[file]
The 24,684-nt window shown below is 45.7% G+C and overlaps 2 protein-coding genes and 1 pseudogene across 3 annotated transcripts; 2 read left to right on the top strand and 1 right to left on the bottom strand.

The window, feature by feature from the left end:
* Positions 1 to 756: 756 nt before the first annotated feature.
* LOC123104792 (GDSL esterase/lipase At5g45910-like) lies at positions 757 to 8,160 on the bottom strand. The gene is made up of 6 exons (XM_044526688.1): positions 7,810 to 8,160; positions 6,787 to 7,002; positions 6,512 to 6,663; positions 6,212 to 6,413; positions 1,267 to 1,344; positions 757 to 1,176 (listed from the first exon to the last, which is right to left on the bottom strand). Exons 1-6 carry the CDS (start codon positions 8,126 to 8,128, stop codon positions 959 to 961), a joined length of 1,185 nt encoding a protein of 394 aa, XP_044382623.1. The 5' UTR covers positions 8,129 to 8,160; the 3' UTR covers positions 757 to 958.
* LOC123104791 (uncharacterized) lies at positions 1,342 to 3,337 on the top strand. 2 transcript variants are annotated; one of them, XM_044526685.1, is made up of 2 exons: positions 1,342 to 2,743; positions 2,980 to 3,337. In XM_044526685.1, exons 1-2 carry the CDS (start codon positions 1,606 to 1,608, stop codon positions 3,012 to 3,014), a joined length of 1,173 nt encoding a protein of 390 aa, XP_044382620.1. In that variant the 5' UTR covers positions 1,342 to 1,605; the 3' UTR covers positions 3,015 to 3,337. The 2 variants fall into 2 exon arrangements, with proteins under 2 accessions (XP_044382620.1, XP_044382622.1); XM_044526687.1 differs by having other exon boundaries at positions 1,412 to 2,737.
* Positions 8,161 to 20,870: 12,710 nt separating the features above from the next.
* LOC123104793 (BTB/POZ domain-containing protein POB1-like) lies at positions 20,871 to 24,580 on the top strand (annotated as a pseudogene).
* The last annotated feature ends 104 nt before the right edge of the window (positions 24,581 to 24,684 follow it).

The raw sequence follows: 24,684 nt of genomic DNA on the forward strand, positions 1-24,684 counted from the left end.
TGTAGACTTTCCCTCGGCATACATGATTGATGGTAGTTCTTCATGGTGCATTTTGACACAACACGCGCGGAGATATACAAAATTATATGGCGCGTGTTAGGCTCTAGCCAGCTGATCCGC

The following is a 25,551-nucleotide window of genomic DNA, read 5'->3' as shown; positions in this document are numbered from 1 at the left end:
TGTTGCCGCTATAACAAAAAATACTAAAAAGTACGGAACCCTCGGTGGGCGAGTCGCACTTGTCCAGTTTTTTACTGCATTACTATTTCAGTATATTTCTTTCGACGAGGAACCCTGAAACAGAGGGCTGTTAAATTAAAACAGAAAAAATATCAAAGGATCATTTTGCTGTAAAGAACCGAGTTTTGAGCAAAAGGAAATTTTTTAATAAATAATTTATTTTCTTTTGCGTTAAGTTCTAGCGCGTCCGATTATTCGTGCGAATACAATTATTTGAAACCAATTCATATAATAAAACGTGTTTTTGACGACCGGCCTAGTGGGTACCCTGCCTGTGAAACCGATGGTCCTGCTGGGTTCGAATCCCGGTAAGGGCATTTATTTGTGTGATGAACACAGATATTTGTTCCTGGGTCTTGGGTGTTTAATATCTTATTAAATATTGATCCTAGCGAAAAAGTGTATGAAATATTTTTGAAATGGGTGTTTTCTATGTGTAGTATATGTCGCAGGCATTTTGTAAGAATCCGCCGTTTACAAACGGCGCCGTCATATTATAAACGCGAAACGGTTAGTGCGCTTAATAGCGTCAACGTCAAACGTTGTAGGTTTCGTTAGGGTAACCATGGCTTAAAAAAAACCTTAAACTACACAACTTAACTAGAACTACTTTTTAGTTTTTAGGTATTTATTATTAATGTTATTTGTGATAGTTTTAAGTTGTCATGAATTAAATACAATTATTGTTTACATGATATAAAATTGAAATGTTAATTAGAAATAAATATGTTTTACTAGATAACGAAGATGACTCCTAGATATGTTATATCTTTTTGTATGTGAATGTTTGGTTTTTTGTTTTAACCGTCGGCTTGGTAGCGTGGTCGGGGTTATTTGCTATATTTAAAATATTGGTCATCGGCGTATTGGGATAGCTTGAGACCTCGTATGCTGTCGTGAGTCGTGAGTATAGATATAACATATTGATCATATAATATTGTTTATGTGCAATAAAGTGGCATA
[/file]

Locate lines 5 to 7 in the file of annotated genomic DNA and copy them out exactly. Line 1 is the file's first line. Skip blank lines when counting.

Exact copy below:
* LOC123104791 (uncharacterized) lies at positions 1,342 to 3,337 on the top strand. 2 transcript variants are annotated; one of them, XM_044526685.1, is made up of 2 exons: positions 1,342 to 2,743; positions 2,980 to 3,337. In XM_044526685.1, exons 1-2 carry the CDS (start codon positions 1,606 to 1,608, stop codon positions 3,012 to 3,014), a joined length of 1,173 nt encoding a protein of 390 aa, XP_044382620.1. In that variant the 5' UTR covers positions 1,342 to 1,605; the 3' UTR covers positions 3,015 to 3,337. The 2 variants fall into 2 exon arrangements, with proteins under 2 accessions (XP_044382620.1, XP_044382622.1); XM_044526687.1 differs by having other exon boundaries at positions 1,412 to 2,737.
* Positions 8,161 to 20,870: 12,710 nt separating the features above from the next.
* LOC123104793 (BTB/POZ domain-containing protein POB1-like) lies at positions 20,871 to 24,580 on the top strand (annotated as a pseudogene).